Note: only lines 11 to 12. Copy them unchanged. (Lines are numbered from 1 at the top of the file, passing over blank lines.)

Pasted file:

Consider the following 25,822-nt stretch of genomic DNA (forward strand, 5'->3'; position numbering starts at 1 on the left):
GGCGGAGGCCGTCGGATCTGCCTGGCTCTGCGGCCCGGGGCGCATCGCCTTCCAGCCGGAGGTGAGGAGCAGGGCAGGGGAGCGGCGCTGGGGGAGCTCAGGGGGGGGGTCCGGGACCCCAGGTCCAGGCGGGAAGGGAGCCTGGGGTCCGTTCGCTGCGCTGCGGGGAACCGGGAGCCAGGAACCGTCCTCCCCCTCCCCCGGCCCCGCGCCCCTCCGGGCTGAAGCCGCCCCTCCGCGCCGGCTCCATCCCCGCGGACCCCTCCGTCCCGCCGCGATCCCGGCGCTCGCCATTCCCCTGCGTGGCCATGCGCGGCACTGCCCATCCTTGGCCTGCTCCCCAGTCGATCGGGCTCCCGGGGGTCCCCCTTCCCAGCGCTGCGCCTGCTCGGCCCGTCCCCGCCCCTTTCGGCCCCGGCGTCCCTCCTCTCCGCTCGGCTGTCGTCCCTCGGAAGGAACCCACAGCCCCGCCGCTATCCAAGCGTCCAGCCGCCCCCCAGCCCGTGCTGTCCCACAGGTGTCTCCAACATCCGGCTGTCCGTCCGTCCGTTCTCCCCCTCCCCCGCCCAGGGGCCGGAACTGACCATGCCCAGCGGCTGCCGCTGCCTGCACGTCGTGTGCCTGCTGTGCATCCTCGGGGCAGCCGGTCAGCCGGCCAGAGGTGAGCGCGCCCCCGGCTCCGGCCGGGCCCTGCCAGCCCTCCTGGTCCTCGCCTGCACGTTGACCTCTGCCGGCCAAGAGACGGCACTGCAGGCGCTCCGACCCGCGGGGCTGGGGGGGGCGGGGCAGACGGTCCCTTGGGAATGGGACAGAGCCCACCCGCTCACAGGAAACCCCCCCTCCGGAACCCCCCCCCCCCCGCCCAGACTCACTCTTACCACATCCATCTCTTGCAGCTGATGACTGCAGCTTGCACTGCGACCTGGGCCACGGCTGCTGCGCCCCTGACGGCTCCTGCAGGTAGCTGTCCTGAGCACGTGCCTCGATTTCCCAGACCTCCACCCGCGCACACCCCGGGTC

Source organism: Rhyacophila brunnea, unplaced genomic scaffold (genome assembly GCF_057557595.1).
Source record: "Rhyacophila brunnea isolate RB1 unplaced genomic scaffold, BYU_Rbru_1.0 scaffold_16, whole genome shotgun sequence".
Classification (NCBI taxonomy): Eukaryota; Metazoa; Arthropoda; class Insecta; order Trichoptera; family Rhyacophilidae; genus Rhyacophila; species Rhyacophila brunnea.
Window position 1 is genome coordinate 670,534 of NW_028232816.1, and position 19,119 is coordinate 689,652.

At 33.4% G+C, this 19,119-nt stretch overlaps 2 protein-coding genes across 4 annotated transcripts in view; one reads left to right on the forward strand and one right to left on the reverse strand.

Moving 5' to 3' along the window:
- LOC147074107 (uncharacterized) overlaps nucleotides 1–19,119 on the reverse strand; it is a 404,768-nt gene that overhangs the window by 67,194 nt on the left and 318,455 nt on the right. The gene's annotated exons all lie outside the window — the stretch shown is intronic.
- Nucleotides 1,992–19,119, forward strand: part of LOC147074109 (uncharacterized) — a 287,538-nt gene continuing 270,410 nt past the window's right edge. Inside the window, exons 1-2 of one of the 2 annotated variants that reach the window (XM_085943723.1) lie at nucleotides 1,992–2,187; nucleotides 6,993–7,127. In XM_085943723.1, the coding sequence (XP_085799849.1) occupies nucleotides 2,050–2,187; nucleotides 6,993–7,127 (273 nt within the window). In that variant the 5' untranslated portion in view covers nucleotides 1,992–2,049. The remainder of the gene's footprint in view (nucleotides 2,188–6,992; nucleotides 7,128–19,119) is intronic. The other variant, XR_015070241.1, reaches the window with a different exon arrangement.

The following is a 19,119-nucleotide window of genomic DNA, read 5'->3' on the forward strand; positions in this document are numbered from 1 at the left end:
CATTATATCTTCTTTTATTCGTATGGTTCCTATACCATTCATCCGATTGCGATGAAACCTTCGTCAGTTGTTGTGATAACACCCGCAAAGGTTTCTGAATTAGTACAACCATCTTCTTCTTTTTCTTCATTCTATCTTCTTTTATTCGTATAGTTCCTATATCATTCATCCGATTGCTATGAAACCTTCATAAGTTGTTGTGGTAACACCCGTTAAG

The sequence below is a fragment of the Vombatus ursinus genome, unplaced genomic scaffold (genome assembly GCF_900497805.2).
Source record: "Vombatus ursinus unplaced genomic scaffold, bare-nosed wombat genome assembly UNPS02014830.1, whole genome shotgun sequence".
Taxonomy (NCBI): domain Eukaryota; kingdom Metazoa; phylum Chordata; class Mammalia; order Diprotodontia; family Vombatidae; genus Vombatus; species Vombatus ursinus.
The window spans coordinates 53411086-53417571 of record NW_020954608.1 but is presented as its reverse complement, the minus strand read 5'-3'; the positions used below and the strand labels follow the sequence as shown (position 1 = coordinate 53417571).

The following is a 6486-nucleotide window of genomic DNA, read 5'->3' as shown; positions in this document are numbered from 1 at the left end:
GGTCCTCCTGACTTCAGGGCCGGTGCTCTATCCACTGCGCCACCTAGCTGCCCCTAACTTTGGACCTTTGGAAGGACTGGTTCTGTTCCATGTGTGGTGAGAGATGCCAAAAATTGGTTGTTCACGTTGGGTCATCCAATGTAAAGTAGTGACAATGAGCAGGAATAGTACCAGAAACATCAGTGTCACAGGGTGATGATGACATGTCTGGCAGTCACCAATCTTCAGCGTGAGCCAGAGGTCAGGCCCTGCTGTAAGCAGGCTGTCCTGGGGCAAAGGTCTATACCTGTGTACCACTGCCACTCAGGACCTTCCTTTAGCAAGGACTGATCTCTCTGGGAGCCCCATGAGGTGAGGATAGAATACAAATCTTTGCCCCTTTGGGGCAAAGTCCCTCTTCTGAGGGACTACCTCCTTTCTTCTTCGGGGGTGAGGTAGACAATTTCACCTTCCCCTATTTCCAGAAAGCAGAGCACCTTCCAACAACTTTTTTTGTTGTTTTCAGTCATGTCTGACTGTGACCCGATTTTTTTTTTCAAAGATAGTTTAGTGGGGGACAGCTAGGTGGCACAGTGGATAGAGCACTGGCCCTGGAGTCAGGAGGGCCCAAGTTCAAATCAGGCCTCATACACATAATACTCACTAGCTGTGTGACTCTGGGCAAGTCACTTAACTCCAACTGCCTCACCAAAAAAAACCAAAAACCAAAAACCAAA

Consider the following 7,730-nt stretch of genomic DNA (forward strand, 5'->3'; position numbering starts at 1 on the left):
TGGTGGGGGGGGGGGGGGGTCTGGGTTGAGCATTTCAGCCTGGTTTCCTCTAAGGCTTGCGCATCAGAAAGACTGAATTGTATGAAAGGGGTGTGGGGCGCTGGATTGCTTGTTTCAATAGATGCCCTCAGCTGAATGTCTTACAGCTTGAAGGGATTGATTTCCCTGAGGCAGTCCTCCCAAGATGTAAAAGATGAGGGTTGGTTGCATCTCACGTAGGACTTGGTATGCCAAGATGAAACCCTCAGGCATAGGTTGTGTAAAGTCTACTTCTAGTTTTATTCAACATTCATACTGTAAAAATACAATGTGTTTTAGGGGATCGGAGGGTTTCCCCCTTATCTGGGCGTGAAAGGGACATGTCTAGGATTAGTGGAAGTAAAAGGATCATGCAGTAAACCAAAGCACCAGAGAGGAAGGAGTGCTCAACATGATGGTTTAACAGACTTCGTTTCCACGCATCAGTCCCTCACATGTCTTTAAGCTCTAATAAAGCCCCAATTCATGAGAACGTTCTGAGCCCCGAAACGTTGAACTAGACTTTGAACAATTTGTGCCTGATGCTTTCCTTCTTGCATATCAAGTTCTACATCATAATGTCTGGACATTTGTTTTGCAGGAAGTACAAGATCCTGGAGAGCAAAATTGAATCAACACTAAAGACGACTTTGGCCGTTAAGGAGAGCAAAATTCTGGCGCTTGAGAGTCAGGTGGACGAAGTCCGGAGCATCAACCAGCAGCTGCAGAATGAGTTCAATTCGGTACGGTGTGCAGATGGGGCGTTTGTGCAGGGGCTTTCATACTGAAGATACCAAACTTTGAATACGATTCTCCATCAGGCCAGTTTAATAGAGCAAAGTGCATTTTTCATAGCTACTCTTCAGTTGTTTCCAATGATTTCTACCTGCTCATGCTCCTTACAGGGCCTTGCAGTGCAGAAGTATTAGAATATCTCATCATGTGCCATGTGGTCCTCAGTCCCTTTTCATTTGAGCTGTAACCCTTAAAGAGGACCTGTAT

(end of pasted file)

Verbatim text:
The following is a 19,119-nucleotide window of genomic DNA, read 5'->3' on the forward strand; positions in this document are numbered from 1 at the left end:
CATTATATCTTCTTTTATTCGTATGGTTCCTATACCATTCATCCGATTGCGATGAAACCTTCGTCAGTTGTTGTGATAACACCCGCAAAGGTTTCTGAATTAGTACAACCATCTTCTTCTTTTTCTTCATTCTATCTTCTTTTATTCGTATAGTTCCTATATCATTCATCCGATTGCTATGAAACCTTCATAAGTTGTTGTGGTAACACCCGTTAAG